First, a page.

ENLARGEMENT OF OPTIONS:
The New Taipei City also announced yesterday that drivers could deliver meals and goods, a move local unions hailed amid a virus alert.
By Cheng Ming-hsiang, Tsai Ya-hua and Jake Chung / Staff Journalists, with the Editor-in-Chief
Taipei taxis are allowed to serve as food and cargo delivery vehicles during COVID-19 level 2, 3 or 4 alerts, Taipei Mayor Ko Wen-je (柯文哲) said on Thursday.
However, taxi drivers should follow industry accepted prices and not use taxi meter fares, he said.
The announcement came after Taipei Professional Drivers Union President Cheng Li-chia (鄭力嘉) said Taipei should find ways to help taxi drivers handle fewer passengers in the framework. level 3 alert issued last month, citing the decision of the Kaohsiung city government to allow taxi drivers to deliver meals to restaurants.
Photo: Peter Lo, Taipei Times
Taipei City Dynamic Taxi Industry Union chairman Hu Wei-cheng (胡偉成) welcomed Ko’s announcement, but said the city government should consider allowing taxis making deliveries to be considered as freight vehicles, which would allow them to park in the delivery and loading areas.
The new director of the Taipei City Transportation Department, Chung Ming-shih (鍾鳴 時), said yesterday that the city is also allowing taxis to deliver meals and goods during the pandemic, effective yesterday.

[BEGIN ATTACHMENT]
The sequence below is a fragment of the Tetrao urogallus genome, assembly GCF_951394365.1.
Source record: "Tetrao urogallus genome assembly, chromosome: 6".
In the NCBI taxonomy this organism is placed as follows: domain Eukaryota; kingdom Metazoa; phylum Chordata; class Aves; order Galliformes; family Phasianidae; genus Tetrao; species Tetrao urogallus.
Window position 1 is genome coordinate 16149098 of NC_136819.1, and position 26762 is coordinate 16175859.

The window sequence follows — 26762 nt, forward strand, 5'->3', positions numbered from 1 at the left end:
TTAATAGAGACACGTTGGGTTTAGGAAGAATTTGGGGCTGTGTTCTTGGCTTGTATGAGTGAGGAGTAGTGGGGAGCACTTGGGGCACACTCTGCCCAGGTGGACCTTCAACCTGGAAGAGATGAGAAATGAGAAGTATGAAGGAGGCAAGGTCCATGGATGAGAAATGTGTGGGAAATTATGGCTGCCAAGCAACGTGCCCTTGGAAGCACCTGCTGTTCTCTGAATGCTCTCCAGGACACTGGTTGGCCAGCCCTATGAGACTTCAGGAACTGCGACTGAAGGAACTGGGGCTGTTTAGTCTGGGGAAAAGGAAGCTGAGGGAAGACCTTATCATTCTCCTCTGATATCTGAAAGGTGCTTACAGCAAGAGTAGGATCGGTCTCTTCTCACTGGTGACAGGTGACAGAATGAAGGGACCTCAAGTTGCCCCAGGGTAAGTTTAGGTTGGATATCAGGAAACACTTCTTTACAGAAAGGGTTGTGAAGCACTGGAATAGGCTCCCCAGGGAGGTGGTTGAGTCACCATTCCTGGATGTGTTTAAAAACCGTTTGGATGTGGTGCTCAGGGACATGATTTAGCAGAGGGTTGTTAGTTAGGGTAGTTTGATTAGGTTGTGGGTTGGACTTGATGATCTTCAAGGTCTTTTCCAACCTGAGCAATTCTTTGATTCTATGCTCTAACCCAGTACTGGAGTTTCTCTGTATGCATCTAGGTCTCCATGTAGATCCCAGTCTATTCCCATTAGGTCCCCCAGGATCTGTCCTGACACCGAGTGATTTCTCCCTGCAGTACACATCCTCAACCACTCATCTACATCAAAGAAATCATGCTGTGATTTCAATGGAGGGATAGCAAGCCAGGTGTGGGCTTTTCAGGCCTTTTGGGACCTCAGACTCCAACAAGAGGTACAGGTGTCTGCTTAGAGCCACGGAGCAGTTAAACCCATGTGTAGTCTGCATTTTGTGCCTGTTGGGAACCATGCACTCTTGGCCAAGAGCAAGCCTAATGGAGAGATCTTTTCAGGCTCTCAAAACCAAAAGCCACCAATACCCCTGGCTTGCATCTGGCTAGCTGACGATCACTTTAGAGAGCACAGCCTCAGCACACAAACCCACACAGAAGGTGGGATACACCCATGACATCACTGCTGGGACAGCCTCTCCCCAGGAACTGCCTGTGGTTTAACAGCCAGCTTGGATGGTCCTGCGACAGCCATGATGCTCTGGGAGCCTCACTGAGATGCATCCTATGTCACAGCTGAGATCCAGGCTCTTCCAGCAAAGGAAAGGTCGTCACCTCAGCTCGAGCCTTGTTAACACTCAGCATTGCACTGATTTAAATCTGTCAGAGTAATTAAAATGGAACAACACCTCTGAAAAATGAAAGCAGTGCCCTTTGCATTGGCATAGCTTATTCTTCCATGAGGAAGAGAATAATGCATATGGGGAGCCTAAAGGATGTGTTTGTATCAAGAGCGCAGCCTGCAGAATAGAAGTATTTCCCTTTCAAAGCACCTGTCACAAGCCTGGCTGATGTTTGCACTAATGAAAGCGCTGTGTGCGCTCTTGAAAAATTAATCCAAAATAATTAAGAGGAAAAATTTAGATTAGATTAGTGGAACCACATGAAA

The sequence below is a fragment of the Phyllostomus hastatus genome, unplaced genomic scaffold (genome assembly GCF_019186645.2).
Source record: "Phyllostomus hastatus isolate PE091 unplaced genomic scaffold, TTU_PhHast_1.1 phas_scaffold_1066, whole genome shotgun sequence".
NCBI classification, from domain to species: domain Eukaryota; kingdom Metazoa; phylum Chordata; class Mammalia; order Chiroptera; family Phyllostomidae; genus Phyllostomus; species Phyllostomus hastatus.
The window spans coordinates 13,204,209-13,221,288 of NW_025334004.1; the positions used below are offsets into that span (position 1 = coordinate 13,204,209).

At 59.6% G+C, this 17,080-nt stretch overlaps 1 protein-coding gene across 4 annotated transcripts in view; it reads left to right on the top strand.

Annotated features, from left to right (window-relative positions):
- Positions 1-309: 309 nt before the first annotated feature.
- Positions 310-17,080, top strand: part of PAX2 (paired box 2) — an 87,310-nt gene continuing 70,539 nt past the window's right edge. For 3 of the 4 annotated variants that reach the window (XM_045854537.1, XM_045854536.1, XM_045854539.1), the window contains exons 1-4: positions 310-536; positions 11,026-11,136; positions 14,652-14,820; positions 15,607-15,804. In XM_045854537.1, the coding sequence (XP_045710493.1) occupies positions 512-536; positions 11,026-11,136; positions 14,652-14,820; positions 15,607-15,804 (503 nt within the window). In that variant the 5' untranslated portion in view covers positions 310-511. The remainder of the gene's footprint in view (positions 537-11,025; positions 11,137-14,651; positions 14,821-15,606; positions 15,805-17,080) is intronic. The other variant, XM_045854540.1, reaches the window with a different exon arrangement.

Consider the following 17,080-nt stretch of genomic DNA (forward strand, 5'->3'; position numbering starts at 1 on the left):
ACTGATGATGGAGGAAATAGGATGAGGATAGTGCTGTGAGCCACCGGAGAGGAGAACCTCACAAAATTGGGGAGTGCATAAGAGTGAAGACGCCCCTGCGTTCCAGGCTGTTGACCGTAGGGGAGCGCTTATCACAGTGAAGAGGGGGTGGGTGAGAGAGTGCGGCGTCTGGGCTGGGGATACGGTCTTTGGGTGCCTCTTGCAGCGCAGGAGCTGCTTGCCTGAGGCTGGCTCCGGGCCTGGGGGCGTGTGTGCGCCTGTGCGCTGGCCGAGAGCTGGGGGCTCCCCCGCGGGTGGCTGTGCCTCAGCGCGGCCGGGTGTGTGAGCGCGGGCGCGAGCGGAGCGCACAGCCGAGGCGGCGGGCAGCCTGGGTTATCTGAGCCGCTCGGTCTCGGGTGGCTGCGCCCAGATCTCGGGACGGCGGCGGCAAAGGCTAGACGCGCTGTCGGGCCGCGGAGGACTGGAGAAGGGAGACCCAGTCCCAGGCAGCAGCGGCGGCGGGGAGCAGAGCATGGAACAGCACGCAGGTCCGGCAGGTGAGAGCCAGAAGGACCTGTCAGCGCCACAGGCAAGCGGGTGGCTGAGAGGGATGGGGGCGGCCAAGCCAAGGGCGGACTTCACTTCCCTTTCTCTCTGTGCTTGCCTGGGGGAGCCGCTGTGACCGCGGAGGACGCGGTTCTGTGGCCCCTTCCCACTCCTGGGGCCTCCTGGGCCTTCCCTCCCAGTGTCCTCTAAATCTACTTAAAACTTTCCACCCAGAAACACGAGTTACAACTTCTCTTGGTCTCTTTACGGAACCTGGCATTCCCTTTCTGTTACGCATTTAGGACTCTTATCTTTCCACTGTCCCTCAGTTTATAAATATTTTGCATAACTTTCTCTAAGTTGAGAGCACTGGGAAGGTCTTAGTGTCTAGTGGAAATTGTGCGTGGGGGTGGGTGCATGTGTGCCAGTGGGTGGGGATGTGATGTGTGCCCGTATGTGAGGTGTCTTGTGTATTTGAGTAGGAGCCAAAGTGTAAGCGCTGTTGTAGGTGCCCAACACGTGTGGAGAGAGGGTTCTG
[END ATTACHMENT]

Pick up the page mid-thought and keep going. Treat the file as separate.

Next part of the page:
It would make transportation easier for the logistics industry, give taxi drivers an additional source of income and help stores sell goods through online platforms, Chung said.
Photo: Wang Shu-hsiu, Taipei Time
Some taxi drivers have chosen to stop working during the pandemic, but many say they cannot because they have to support their families.
“There is just no one around, even though we are driving 10 hours a day,” said one driver.
Cheng said on Tuesday that some union members told him that they only managed to pick up a passenger after five or six hours of work, and that the fares – sometimes just over NT $ 100 – were not not sufficient to cover fuel costs.
Taxi drivers have not received fuel allowances this year, Cheng said, adding that even if there were allowances, many drivers would rather rely on their income rather than government subsidies.
Taiwan has been on national level 3 alert since May 19, which has been extended until June 28.
Additional reports from Ho Yu-hua
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